ITSPA Technology Committee recommendations included the following:
∑ Install anti-virus software and update it regularly. This software scans incoming emails for virus signatures and, if a virus is found, deletes or quarantines it. It’s critical to update this software regularly with new definitions because there are hundreds of new viruses each month.
∑ Keep your office computers safe. Not all computer problems start with viruses and hackers, but instead originate with unauthorized computer users. Make sure office computers are protected by locating them in secure areas. Log serial numbers to ensure computers can be identified if stolen, and etch these numbersóas well as company informationóon hidden areas of the computers.
∑ Set up an Internet firewall. This is your company’s first line of defense and protects your local network from outside attacks by screening and blocking all traffic between your network and the Internet that isn’t allowed. The firewall also hides computer addresses and makes them invisible to outsiders. Installing a hardware firewall is simple as it connects between the cable/DSL modem and computers on your network.
∑ Strong passwords are best. It’s hard to remember passwords, but why make it easy for hackers by using weak or simple words? Never devise passwords based on your real name, username or company name, or use easily-guessed numbers such as 1234. Change your password at least once a month, and use passwords that are eight letters or more in length with lower- and upper-case letters, numbers and symbols.
∑ Download computer updates regularly. Older computer systems, such as Windows 98 or 95, should be discarded in favor of Windows XP Professional, which is more robust and secure. Security updates are downloadable at office.microsoft.com/officeupdate. Sign up for Microsoft Security Update, a free e-mail alert service designed for small businesses that tells you when to take action and what software to download.
∑ Teach employees to safely use e-mail. The first rule of thumb is never open suspicious or unsolicited attachments. Avoid responding to spam, too, especially links that claim you will be removed from the spammer’s mailing list. The second rule of thumb is never provide credit card numbers, passwords or personal information in response to email messages. Finally, check regularly for email updates and be sure to install anti-virus software.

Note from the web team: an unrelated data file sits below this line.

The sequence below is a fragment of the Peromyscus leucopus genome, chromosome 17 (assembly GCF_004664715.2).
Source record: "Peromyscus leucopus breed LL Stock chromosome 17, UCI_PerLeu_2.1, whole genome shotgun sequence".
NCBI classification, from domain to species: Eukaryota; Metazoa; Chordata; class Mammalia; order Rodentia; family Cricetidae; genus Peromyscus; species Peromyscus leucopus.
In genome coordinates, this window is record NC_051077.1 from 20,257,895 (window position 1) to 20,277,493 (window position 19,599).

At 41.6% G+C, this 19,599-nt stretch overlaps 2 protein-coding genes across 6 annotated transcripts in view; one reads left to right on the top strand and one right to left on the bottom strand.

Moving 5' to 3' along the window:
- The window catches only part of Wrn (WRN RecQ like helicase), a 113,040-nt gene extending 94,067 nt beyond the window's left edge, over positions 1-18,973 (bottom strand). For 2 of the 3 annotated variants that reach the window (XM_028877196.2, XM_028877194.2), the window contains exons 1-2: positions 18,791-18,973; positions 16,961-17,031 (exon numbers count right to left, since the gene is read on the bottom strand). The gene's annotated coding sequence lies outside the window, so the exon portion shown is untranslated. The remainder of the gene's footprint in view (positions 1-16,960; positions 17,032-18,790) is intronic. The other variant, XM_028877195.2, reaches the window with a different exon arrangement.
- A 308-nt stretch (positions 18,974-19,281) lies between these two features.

∑ Make wireless networks secure. Because wireless networks, known as 802.11 or Wi-Fi, use radio links instead of cables to connect computers, they are more vulnerable to hackers. Easy-to-buy tools allow hackers to listen in or transmit data on your network. Several encryption technologies, such as Wi-Fi Protected Access, are available to prevent such eavesdropping.
∑ Get security help from a solution provider. Although there are perhaps 100,000 IT solution providers nationwide, not all are knowledgeable or experienced in security services. Before hiring a solution provider, ask to have documented the levels of security expertise. At a basic minimum, the company should have a Certified Information Systems Security Professional (CISSP) on staff. Ideally, the company also will have a Microsoft Certified Systems Administrator (MCSA) on staff, as well. Finally, look for solution providers that have a CompTIA Security+ Certification, which measures security competencies.
∑ Perform quarterly security assessments. Have a reputable IT solution provider ensure that any current computer/network vulnerabilities are identified and remediated.
∑ Build legislative requirements into security plan. Be sure your security plan includes appropriate legislative requirements associated with Federal Acts such as Sarbanes-Oxley, Gramm-Leach-Bliley and HIPAA.
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